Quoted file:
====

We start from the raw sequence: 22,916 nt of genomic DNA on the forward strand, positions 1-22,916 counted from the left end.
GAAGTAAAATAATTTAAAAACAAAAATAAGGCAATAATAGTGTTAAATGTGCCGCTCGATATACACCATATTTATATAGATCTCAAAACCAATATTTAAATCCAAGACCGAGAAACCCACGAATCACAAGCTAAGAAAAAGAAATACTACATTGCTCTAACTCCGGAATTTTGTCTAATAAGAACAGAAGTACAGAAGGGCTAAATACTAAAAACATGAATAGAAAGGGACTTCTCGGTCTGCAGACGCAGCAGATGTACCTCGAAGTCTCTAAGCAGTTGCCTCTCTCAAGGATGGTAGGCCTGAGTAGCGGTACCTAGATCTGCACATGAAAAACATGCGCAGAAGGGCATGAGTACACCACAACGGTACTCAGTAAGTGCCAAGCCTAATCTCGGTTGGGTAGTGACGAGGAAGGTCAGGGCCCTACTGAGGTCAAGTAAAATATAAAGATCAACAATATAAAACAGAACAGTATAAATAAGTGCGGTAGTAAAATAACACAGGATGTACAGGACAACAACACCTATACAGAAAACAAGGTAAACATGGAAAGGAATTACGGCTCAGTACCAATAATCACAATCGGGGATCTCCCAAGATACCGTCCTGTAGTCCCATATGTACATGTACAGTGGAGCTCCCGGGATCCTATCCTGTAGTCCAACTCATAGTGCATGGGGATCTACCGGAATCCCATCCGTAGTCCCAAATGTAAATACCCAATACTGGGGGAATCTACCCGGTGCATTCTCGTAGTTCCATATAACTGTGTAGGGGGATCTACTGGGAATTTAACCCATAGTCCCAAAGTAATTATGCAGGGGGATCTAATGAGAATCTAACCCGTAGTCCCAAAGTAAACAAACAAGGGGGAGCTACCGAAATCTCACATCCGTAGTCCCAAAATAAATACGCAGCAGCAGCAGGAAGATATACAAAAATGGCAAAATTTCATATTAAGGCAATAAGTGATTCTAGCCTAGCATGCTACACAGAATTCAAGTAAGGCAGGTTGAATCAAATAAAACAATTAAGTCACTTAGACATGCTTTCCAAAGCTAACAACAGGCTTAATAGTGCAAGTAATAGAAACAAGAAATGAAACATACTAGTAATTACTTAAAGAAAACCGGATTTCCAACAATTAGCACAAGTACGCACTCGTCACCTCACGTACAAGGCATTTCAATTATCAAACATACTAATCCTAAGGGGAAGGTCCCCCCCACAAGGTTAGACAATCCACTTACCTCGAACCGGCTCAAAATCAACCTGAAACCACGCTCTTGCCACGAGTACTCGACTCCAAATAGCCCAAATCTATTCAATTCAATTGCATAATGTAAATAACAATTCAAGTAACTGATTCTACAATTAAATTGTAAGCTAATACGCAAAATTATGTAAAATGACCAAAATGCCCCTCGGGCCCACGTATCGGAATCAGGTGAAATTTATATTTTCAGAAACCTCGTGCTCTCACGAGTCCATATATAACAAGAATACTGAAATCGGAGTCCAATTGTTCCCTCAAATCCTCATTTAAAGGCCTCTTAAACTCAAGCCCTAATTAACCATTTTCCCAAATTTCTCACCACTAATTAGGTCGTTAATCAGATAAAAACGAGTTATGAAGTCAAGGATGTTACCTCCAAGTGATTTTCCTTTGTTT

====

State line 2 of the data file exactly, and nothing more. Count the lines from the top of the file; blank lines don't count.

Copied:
GAAGTAAAATAATTTAAAAACAAAAATAAGGCAATAATAGTGTTAAATGTGCCGCTCGATATACACCATATTTATATAGATCTCAAAACCAATATTTAAATCCAAGACCGAGAAACCCACGAATCACAAGCTAAGAAAAAGAAATACTACATTGCTCTAACTCCGGAATTTTGTCTAATAAGAACAGAAGTACAGAAGGGCTAAATACTAAAAACATGAATAGAAAGGGACTTCTCGGTCTGCAGACGCAGCAGATGTACCTCGAAGTCTCTAAGCAGTTGCCTCTCTCAAGGATGGTAGGCCTGAGTAGCGGTACCTAGATCTGCACATGAAAAACATGCGCAGAAGGGCATGAGTACACCACAACGGTACTCAGTAAGTGCCAAGCCTAATCTCGGTTGGGTAGTGACGAGGAAGGTCAGGGCCCTACTGAGGTCAAGTAAAATATAAAGATCAACAATATAAAACAGAACAGTATAAATAAGTGCGGTAGTAAAATAACACAGGATGTACAGGACAACAACACCTATACAGAAAACAAGGTAAACATGGAAAGGAATTACGGCTCAGTACCAATAATCACAATCGGGGATCTCCCAAGATACCGTCCTGTAGTCCCATATGTACATGTACAGTGGAGCTCCCGGGATCCTATCCTGTAGTCCAACTCATAGTGCATGGGGATCTACCGGAATCCCATCCGTAGTCCCAAATGTAAATACCCAATACTGGGGGAATCTACCCGGTGCATTCTCGTAGTTCCATATAACTGTGTAGGGGGATCTACTGGGAATTTAACCCATAGTCCCAAAGTAATTATGCAGGGGGATCTAATGAGAATCTAACCCGTAGTCCCAAAGTAAACAAACAAGGGGGAGCTACCGAAATCTCACATCCGTAGTCCCAAAATAAATACGCAGCAGCAGCAGGAAGATATACAAAAATGGCAAAATTTCATATTAAGGCAATAAGTGATTCTAGCCTAGCATGCTACACAGAATTCAAGTAAGGCAGGTTGAATCAAATAAAACAATTAAGTCACTTAGACATGCTTTCCAAAGCTAACAACAGGCTTAATAGTGCAAGTAATAGAAACAAGAAATGAAACATACTAGTAATTACTTAAAGAAAACCGGATTTCCAACAATTAGCACAAGTACGCACTCGTCACCTCACGTACAAGGCATTTCAATTATCAAACATACTAATCCTAAGGGGAAGGTCCCCCCCACAAGGTTAGACAATCCACTTACCTCGAACCGGCTCAAAATCAACCTGAAACCACGCTCTTGCCACGAGTACTCGACTCCAAATAGCCCAAATCTATTCAATTCAATTGCATAATGTAAATAACAATTCAAGTAACTGATTCTACAATTAAATTGTAAGCTAATACGCAAAATTATGTAAAATGACCAAAATGCCCCTCGGGCCCACGTATCGGAATCAGGTGAAATTTATATTTTCAGAAACCTCGTGCTCTCACGAGTCCATATATAACAAGAATACTGAAATCGGAGTCCAATTGTTCCCTCAAATCCTCATTTAAAGGCCTCTTAAACTCAAGCCCTAATTAACCATTTTCCCAAATTTCTCACCACTAATTAGGTCGTTAATCAGATAAAAACGAGTTATGAAGTCAAGGATGTTACCTCCAAGTGATTTTCCTTTGTTT